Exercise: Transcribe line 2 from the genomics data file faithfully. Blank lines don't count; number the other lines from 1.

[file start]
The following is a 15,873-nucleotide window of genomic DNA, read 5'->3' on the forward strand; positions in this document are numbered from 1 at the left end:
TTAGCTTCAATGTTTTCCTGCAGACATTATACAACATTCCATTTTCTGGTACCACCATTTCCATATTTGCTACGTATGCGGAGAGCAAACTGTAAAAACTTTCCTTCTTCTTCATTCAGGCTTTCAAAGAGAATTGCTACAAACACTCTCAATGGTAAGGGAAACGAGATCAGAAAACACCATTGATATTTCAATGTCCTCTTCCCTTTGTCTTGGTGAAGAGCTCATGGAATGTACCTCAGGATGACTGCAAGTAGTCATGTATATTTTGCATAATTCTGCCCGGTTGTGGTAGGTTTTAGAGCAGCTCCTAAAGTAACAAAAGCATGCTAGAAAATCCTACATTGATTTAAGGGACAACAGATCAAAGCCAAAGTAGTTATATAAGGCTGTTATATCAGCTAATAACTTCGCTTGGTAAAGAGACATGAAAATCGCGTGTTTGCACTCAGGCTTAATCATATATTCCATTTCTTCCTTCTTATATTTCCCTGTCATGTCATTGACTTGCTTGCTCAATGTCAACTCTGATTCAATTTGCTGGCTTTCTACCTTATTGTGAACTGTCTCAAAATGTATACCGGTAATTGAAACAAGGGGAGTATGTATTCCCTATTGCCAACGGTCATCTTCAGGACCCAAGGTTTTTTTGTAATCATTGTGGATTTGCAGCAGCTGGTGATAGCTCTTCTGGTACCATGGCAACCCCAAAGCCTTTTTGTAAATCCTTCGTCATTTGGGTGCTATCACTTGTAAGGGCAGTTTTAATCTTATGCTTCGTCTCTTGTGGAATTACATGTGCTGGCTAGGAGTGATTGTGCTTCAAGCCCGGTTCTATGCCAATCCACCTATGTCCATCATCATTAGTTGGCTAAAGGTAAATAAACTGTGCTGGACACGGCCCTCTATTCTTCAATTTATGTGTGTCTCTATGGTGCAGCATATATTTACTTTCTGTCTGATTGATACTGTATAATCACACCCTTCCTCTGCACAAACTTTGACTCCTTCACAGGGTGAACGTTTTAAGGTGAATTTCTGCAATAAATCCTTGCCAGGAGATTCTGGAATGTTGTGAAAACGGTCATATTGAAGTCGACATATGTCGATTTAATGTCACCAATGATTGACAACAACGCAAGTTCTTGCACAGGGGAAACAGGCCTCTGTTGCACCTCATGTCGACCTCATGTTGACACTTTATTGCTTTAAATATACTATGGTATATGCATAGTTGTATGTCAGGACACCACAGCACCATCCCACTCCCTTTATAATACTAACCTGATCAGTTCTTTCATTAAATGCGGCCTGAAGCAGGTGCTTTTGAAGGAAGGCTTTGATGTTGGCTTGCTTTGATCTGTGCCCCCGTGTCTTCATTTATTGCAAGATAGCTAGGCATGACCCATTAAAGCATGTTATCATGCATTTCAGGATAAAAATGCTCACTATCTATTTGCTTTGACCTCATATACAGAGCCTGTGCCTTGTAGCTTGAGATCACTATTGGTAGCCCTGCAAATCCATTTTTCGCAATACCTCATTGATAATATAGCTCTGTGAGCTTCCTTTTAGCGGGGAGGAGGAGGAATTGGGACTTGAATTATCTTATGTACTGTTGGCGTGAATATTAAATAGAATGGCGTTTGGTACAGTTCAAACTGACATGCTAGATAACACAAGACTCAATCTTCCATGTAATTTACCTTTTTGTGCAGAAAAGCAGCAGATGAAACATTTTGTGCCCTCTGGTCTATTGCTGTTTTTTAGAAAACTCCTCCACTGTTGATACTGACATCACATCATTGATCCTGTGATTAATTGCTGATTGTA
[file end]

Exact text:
TTAGCTTCAATGTTTTCCTGCAGACATTATACAACATTCCATTTTCTGGTACCACCATTTCCATATTTGCTACGTATGCGGAGAGCAAACTGTAAAAACTTTCCTTCTTCTTCATTCAGGCTTTCAAAGAGAATTGCTACAAACACTCTCAATGGTAAGGGAAACGAGATCAGAAAACACCATTGATATTTCAATGTCCTCTTCCCTTTGTCTTGGTGAAGAGCTCATGGAATGTACCTCAGGATGACTGCAAGTAGTCATGTATATTTTGCATAATTCTGCCCGGTTGTGGTAGGTTTTAGAGCAGCTCCTAAAGTAACAAAAGCATGCTAGAAAATCCTACATTGATTTAAGGGACAACAGATCAAAGCCAAAGTAGTTATATAAGGCTGTTATATCAGCTAATAACTTCGCTTGGTAAAGAGACATGAAAATCGCGTGTTTGCACTCAGGCTTAATCATATATTCCATTTCTTCCTTCTTATATTTCCCTGTCATGTCATTGACTTGCTTGCTCAATGTCAACTCTGATTCAATTTGCTGGCTTTCTACCTTATTGTGAACTGTCTCAAAATGTATACCGGTAATTGAAACAAGGGGAGTATGTATTCCCTATTGCCAACGGTCATCTTCAGGACCCAAGGTTTTTTTGTAATCATTGTGGATTTGCAGCAGCTGGTGATAGCTCTTCTGGTACCATGGCAACCCCAAAGCCTTTTTGTAAATCCTTCGTCATTTGGGTGCTATCACTTGTAAGGGCAGTTTTAATCTTATGCTTCGTCTCTTGTGGAATTACATGTGCTGGCTAGGAGTGATTGTGCTTCAAGCCCGGTTCTATGCCAATCCACCTATGTCCATCATCATTAGTTGGCTAAAGGTAAATAAACTGTGCTGGACACGGCCCTCTATTCTTCAATTTATGTGTGTCTCTATGGTGCAGCATATATTTACTTTCTGTCTGATTGATACTGTATAATCACACCCTTCCTCTGCACAAACTTTGACTCCTTCACAGGGTGAACGTTTTAAGGTGAATTTCTGCAATAAATCCTTGCCAGGAGATTCTGGAATGTTGTGAAAACGGTCATATTGAAGTCGACATATGTCGATTTAATGTCACCAATGATTGACAACAACGCAAGTTCTTGCACAGGGGAAACAGGCCTCTGTTGCACCTCATGTCGACCTCATGTTGACACTTTATTGCTTTAAATATACTATGGTATATGCATAGTTGTATGTCAGGACACCACAGCACCATCCCACTCCCTTTATAATACTAACCTGATCAGTTCTTTCATTAAATGCGGCCTGAAGCAGGTGCTTTTGAAGGAAGGCTTTGATGTTGGCTTGCTTTGATCTGTGCCCCCGTGTCTTCATTTATTGCAAGATAGCTAGGCATGACCCATTAAAGCATGTTATCATGCATTTCAGGATAAAAATGCTCACTATCTATTTGCTTTGACCTCATATACAGAGCCTGTGCCTTGTAGCTTGAGATCACTATTGGTAGCCCTGCAAATCCATTTTTCGCAATACCTCATTGATAATATAGCTCTGTGAGCTTCCTTTTAGCGGGGAGGAGGAGGAATTGGGACTTGAATTATCTTATGTACTGTTGGCGTGAATATTAAATAGAATGGCGTTTGGTACAGTTCAAACTGACATGCTAGATAACACAAGACTCAATCTTCCATGTAATTTACCTTTTTGTGCAGAAAAGCAGCAGATGAAACATTTTGTGCCCTCTGGTCTATTGCTGTTTTTTAGAAAACTCCTCCACTGTTGATACTGACATCACATCATTGATCCTGTGATTAATTGCTGATTGTA